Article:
Ready for a giant understatement? There are wildly creative, talented people in every nook and cranny of this fascinating world. No matter where we travel, I seem to gravitate toward creatives, which I guess is only natural. Before embarking on this quest to travel the world, my life revolved around my career and that career revolved around the development of artists and artistic endeavors.
Each time I meet one of these artsy souls, I can’t help but think, “I’d love for this person to meet this other artist I know,” while always dreaming of collaboration and cross-pollination. Match-making for art’s sake, I can’t resist the urge.
This desire to connect others now leads to this new feature on aGypsyGene, called “Art Makers.” It is intended to shine a tiny little sphere of light on those creatives who inspire me along the road. I hope you will consider connecting and following the artists profiled to help nurture cross-cultural seeds.
First up is a talented, young photographer whom Matt and I met during a Workaway in northern Croatia. Tomislav’s passion for horses brought him to the farm (where we were staying,) as a natural trainer for the animals – one of his favorite hobbies. He can usually be spotted roaming the field or trotting a horse around the ring, often with camera in hand.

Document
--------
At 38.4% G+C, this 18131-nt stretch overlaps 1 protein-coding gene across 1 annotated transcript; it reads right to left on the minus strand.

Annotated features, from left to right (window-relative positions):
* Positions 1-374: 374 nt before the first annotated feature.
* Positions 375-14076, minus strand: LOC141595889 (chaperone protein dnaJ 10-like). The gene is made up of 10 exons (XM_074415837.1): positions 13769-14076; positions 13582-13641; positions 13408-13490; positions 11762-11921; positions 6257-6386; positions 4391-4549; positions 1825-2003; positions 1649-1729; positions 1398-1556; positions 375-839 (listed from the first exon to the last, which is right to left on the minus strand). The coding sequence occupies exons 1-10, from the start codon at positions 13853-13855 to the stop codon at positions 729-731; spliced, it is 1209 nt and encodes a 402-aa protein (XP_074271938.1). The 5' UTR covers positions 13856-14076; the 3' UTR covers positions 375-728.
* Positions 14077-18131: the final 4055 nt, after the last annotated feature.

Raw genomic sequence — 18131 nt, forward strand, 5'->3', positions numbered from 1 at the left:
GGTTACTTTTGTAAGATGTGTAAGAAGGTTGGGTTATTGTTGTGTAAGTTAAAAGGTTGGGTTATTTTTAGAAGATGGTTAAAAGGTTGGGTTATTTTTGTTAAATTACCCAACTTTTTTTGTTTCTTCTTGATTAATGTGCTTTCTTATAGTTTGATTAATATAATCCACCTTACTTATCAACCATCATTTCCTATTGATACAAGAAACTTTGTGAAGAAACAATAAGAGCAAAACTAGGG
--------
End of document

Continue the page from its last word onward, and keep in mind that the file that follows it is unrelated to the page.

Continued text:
The artist grew up in Brdovec, a small village 30 km from Croatia’s capital city of Zagreb. He studied economics for two years, but quickly realized that wasn’t his path. An avid traveler, Tomislav has visited most of Europe (except Russia and the Nordic countries) and he estimates about 80% of Croatia. In the coming year, he has hopes to visit both Mongolia and Iceland.
His work, simultaneously moody and lush, has been featured in a series of group exhibitions in Zapresic and plans are in the works for a solo show.
Q&A with Tomislav:
Q: What drew you to photography?
A: I don’t really have a deep spiritual answer to this question, or a funny anecdote. I remember joining a cinema/photo club when I was fifteen, mostly because of being interested in film and making short films. Being around all the cameras, photo and video editing software, lights and tripods just felt so natural that it was more a case of, “I finally found something I was looking for, but I didn’t even know I was looking for it.”